Weisskopf, a nuclear physicist who worked on the Manhattan Project
to build the first atomic bomb in World War II and later became an
ardent advocate of arms control, died on Monday at his home in
Newton, Mass. He was 93.
Dr. Weisskopf was one of the first physicists to warn of the
possible dangers of atomic research. In 1939, he and Leo Szilard,
another atomic physicist, recommended that physicists keep secret
their findings on nuclear fission instead of publishing them in
academic journals, out of fear that the information could help Nazi
scientists build atomic weapons.
In 1943, Dr. Weisskopf joined the Manhattan Project as associate
head of the theory division. In a lecture at the Massachusetts
Institute of Technology in 1991, he recounted the rationale for
dropping the bomb on Hiroshima in August 1945, that the destruction
needed to have a strong psychological effect on Japan.
The second bomb, dropped on Nagasaki three days later, was more
troubling to him.
"The second bomb I don't hesitate to call a crime," Dr. Weisskopf
told the audience at M.I.T. He also called the cold war "a
collective mental disease of mankind."
Early in his career, Dr. Weisskopf laid the groundwork for fixing
a fundamental flaw in applying quantum mechanics to
electromagnetism. After World War II, he furthered understanding of
how the nuclei of atoms behave.
"He really made so many contributions that it's hard to identify
any single one," said Dr. Robert L. Jaffe, director of the Center
for Theoretical Physics at M.I.T.
Dr. Weisskopf also lent his name and voice to political issues.
In letters and opinion pieces in newspapers, he repeatedly warned of
the dangers of nuclear war. Although he was of Jewish descent, he
was appointed by Pope Paul VI to the 70-member Pontifical Academy of
Sciences in 1975, and in 1981 he led a team of four scientists sent
by Pope John Paul II to talk to President Ronald Reagan about the
need to prohibit the use of nuclear weapons.
Victor Frederick Weisskopf was born Sept. 19, 1908, in Vienna. He
earned his doctorate in physics at the University of Göttingen in
Germany in 1931.
In postdoctoral studies at the University of Berlin, University
of Copenhagen, Cambridge University and the Institute of Technology
in Zurich, Dr. Weisskopf apprenticed with many great founding
physicists of quantum mechanics: Werner Heisenberg, Erwin
Schrödinger, Niels Bohr and Wolfgang Pauli.
In 1937, shortly before Germany absorbed Austria, Dr. Weisskopf
immigrated to the United States, landing a position at the
University of Rochester.
After the war, he became a professor at M.I.T. From 1961 to 1965,
he served as director-general of the CERN particle accelerator in
Switzerland before returning to M.I.T. He retired in 1974.
In the 1930's, he and Pauli wrote a paper applying quantum
mechanics to "spinless" particles, which they regarded as a
mathematical obscurity, because at that time all known particles
like protons, electrons and neutrons carried spin, or angular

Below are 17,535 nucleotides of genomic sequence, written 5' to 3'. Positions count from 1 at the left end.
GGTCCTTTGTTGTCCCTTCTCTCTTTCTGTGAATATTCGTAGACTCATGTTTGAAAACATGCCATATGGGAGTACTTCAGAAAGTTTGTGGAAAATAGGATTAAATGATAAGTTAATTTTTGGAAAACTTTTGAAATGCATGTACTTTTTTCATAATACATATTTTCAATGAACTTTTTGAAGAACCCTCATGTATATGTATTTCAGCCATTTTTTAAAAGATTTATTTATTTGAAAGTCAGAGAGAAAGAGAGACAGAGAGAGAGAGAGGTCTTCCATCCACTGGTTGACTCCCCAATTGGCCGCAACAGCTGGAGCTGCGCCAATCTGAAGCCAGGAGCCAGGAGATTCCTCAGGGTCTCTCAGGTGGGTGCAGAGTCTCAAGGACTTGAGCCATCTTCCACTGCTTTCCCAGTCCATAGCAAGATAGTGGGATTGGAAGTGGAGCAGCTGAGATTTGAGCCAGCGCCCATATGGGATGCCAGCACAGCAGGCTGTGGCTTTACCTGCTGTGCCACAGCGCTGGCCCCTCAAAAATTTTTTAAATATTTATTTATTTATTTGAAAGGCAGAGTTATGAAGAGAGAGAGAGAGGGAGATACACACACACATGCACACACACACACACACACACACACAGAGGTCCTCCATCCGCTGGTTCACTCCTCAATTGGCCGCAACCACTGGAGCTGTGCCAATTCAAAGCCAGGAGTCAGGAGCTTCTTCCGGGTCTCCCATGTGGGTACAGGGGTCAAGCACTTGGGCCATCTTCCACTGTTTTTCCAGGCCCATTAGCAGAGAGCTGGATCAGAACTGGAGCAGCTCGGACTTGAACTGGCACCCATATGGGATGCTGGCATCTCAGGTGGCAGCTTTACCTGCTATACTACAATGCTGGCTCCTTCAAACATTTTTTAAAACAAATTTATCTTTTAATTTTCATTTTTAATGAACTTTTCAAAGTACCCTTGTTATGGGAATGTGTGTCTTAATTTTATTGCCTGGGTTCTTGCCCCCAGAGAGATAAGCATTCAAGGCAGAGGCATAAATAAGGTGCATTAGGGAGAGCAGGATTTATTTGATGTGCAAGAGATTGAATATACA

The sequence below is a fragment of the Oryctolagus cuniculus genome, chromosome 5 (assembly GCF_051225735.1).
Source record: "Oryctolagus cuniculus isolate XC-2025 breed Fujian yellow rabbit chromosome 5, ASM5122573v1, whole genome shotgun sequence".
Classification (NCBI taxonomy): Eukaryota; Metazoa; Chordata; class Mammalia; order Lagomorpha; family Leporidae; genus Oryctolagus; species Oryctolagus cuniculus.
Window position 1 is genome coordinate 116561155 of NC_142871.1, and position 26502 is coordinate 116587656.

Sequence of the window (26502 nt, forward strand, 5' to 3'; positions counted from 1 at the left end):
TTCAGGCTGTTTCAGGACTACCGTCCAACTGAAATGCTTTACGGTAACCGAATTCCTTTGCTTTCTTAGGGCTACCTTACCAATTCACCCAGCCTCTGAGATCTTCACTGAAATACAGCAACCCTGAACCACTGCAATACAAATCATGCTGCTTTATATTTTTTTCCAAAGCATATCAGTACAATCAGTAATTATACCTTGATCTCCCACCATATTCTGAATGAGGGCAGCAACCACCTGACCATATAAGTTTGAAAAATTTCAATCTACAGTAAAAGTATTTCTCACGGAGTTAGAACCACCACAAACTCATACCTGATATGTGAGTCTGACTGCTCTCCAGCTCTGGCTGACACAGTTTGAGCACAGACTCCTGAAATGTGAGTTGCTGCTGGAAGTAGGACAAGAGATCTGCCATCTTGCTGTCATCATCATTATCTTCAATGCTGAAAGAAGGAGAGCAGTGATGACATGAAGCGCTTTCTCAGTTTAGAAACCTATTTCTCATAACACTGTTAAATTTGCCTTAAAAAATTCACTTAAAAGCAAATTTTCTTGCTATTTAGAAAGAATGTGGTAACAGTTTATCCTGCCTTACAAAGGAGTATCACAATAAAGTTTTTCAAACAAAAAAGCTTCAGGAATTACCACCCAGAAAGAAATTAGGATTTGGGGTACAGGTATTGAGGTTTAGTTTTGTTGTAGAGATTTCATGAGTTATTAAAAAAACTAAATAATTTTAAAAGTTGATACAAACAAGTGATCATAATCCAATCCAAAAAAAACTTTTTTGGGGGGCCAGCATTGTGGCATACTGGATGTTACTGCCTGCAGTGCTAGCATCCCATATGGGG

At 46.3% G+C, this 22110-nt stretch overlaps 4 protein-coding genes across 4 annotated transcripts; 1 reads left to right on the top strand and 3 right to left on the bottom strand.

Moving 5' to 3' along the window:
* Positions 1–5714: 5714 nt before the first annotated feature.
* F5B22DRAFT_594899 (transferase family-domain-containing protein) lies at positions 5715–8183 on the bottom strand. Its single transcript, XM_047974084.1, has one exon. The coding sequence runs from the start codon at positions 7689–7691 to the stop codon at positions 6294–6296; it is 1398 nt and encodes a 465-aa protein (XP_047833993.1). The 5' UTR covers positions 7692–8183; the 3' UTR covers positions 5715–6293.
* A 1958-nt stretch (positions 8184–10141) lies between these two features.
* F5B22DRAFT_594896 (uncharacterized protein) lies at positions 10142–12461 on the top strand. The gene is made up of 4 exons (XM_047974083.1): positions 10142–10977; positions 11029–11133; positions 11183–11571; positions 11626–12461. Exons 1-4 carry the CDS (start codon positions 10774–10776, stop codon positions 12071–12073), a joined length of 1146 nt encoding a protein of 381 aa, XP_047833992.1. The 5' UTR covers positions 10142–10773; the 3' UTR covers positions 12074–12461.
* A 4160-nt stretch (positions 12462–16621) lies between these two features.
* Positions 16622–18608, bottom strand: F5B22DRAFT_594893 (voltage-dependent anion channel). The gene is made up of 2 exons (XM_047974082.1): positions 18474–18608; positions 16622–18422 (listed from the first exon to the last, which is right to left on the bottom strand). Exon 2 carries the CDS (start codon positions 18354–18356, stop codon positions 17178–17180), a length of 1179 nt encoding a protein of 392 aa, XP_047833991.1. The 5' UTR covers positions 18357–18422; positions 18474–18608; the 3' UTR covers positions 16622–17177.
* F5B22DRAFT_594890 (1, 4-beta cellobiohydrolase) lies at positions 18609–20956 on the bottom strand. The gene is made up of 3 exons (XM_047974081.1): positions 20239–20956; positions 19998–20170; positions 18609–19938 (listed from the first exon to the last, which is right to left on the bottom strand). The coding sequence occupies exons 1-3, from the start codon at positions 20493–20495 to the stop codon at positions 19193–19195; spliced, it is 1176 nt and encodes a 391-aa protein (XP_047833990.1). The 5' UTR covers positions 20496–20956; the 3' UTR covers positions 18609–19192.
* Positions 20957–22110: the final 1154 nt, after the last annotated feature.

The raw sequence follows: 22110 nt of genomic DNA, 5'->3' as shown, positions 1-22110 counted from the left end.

momentum, like a spinning top. Only a few years later, such spinless
particles appeared in the high-energy collisions at particle
In the 1930's, Dr. Weisskopf tackled the application of quantum
mechanics to electromagnetic fields. At the time, physicists'
calculations were producing absurd answers: electrons were
infinitely massive and produced infinitely powerful electric
Dr. Weisskopf was among the first scientists to suggest a
mathematical technique to rein in the unruly equations, essentially
imagining that an infinitely large charge would induce a cloud of
"virtual particles" fluttering in and out of existence around it
that would nearly offset infinite charge.
"He was the first person to make significant progress in taming
the infinities of field theory," Dr. Jaffe said.
A decade later, the theory was completed by three physicists,
Sin-Itiro Tomonaga, Julian Schwinger and Richard Feynman. It won
them a Nobel Prize in 1965.
"He had done work at the frontiers of theoretical physics in the
1930's that perhaps was only partly successful because it was so far
ahead of its time," said Dr. Steven Weinberg, a professor of physics
at the University of Texas.
Dr. Weisskopf was a member of the National Academy of Sciences.
He was president of the American Physical Society in 1960-61 and
president of the American Academy of Arts and Sciences from 1976 to
His 1952 textbook, "Theoretical Nuclear Physics," written with
John M. Blatt, was the basic reference for the new field. He also
wrote essays for a public audience, including his memoir, "The Joy
of Insight: Passions of Physicist" (Basic Books, 1991).
His honors included the Medal of Science, the Wolf Prize in
Physics and the Enrico Fermi Award.
His first wife, Ellen, died in 1989.
He is survived by his second wife, Duscha; a son, Thomas E., of
Ann Arbor, Mich.; a daughter,
Karen Worth of Newton; and five grandchildren.
In the often competitive field of theoretical physics, Dr.
Weisskopf stood out as unusually generous and modest. Dr. Jaffe
recalled how in the mid-1970's, when he was a new faculty member at
M.I.T., he and his collaborators would talk to Dr. Weisskopf about
the theory they were developing to describing the behavior of
quarks, the constituent particles of protons and neutrons.
Dr. Jaffe said Dr. Weisskopf did not understand all the
complexities in the theory, but "he listened patiently" and provided
a crucial insight that helped them solve the problem. The
researchers added Dr. Weisskopf as an author to acknowledge his
"He tried to get us to take it off the paper," Dr. Jaffe said.
"He said, `The only thing I contributed to this paper was the
Dr. Weisskopf's name remained on the paper.